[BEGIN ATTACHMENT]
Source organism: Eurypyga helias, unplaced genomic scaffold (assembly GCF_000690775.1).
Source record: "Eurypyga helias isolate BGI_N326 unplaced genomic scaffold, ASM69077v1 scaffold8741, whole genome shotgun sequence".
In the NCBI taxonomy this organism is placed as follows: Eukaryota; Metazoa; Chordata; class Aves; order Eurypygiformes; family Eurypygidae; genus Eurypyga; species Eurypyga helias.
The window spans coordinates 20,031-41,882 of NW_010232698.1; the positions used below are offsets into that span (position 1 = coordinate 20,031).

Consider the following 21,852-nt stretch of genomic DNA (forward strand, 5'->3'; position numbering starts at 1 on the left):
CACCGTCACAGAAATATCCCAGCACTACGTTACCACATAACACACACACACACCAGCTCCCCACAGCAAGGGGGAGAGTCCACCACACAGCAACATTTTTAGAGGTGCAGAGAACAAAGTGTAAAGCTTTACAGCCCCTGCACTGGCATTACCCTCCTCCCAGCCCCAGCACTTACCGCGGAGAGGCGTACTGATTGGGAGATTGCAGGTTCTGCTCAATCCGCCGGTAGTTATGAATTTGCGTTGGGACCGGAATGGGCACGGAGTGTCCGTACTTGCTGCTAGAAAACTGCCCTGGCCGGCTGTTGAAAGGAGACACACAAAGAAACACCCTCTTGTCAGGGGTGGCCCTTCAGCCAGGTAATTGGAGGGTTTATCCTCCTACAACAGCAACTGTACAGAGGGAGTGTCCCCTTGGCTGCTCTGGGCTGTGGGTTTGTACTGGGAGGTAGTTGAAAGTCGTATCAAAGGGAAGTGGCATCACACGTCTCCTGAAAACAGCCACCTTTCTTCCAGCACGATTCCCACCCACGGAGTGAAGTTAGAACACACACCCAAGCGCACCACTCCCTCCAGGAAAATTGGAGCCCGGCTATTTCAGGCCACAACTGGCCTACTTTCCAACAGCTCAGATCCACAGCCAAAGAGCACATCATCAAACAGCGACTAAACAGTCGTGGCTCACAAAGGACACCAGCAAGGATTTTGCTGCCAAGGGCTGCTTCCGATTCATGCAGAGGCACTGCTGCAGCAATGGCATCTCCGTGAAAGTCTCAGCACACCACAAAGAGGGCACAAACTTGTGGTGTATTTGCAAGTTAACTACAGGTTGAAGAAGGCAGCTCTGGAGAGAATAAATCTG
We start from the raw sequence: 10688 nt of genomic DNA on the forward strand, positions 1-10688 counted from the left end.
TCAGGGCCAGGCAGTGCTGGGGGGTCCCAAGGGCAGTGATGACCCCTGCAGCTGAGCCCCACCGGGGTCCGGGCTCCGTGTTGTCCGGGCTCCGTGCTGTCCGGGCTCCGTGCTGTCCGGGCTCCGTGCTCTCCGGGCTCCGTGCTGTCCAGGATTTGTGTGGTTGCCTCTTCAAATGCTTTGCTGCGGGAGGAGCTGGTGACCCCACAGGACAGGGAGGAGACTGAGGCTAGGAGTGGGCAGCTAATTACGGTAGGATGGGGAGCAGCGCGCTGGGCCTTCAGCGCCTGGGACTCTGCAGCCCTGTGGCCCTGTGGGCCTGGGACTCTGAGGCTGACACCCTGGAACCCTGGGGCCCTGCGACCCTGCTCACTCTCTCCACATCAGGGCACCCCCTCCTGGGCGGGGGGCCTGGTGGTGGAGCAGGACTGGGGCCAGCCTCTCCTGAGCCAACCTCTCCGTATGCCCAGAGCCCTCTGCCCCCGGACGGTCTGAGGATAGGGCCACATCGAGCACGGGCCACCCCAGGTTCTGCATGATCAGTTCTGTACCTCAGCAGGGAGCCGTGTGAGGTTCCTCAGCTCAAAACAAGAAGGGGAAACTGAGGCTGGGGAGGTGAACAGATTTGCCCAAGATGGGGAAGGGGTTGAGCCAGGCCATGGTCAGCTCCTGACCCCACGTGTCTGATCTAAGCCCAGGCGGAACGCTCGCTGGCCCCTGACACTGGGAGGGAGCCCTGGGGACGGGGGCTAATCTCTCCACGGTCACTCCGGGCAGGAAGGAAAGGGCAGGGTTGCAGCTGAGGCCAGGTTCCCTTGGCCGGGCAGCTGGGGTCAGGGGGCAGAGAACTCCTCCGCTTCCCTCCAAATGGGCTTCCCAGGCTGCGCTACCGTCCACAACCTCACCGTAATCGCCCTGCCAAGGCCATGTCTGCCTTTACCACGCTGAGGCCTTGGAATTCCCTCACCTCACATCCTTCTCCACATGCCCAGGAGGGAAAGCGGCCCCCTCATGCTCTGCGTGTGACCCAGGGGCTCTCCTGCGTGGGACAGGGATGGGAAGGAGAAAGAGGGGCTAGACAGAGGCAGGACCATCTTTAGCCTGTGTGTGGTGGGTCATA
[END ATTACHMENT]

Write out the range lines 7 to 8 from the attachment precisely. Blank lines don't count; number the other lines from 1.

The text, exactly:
We start from the raw sequence: 10688 nt of genomic DNA on the forward strand, positions 1-10688 counted from the left end.
TCAGGGCCAGGCAGTGCTGGGGGGTCCCAAGGGCAGTGATGACCCCTGCAGCTGAGCCCCACCGGGGTCCGGGCTCCGTGTTGTCCGGGCTCCGTGCTGTCCGGGCTCCGTGCTGTCCGGGCTCCGTGCTCTCCGGGCTCCGTGCTGTCCAGGATTTGTGTGGTTGCCTCTTCAAATGCTTTGCTGCGGGAGGAGCTGGTGACCCCACAGGACAGGGAGGAGACTGAGGCTAGGAGTGGGCAGCTAATTACGGTAGGATGGGGAGCAGCGCGCTGGGCCTTCAGCGCCTGGGACTCTGCAGCCCTGTGGCCCTGTGGGCCTGGGACTCTGAGGCTGACACCCTGGAACCCTGGGGCCCTGCGACCCTGCTCACTCTCTCCACATCAGGGCACCCCCTCCTGGGCGGGGGGCCTGGTGGTGGAGCAGGACTGGGGCCAGCCTCTCCTGAGCCAACCTCTCCGTATGCCCAGAGCCCTCTGCCCCCGGACGGTCTGAGGATAGGGCCACATCGAGCACGGGCCACCCCAGGTTCTGCATGATCAGTTCTGTACCTCAGCAGGGAGCCGTGTGAGGTTCCTCAGCTCAAAACAAGAAGGGGAAACTGAGGCTGGGGAGGTGAACAGATTTGCCCAAGATGGGGAAGGGGTTGAGCCAGGCCATGGTCAGCTCCTGACCCCACGTGTCTGATCTAAGCCCAGGCGGAACGCTCGCTGGCCCCTGACACTGGGAGGGAGCCCTGGGGACGGGGGCTAATCTCTCCACGGTCACTCCGGGCAGGAAGGAAAGGGCAGGGTTGCAGCTGAGGCCAGGTTCCCTTGGCCGGGCAGCTGGGGTCAGGGGGCAGAGAACTCCTCCGCTTCCCTCCAAATGGGCTTCCCAGGCTGCGCTACCGTCCACAACCTCACCGTAATCGCCCTGCCAAGGCCATGTCTGCCTTTACCACGCTGAGGCCTTGGAATTCCCTCACCTCACATCCTTCTCCACATGCCCAGGAGGGAAAGCGGCCCCCTCATGCTCTGCGTGTGACCCAGGGGCTCTCCTGCGTGGGACAGGGATGGGAAGGAGAAAGAGGGGCTAGACAGAGGCAGGACCATCTTTAGCCTGTGTGTGGTGGGTCATA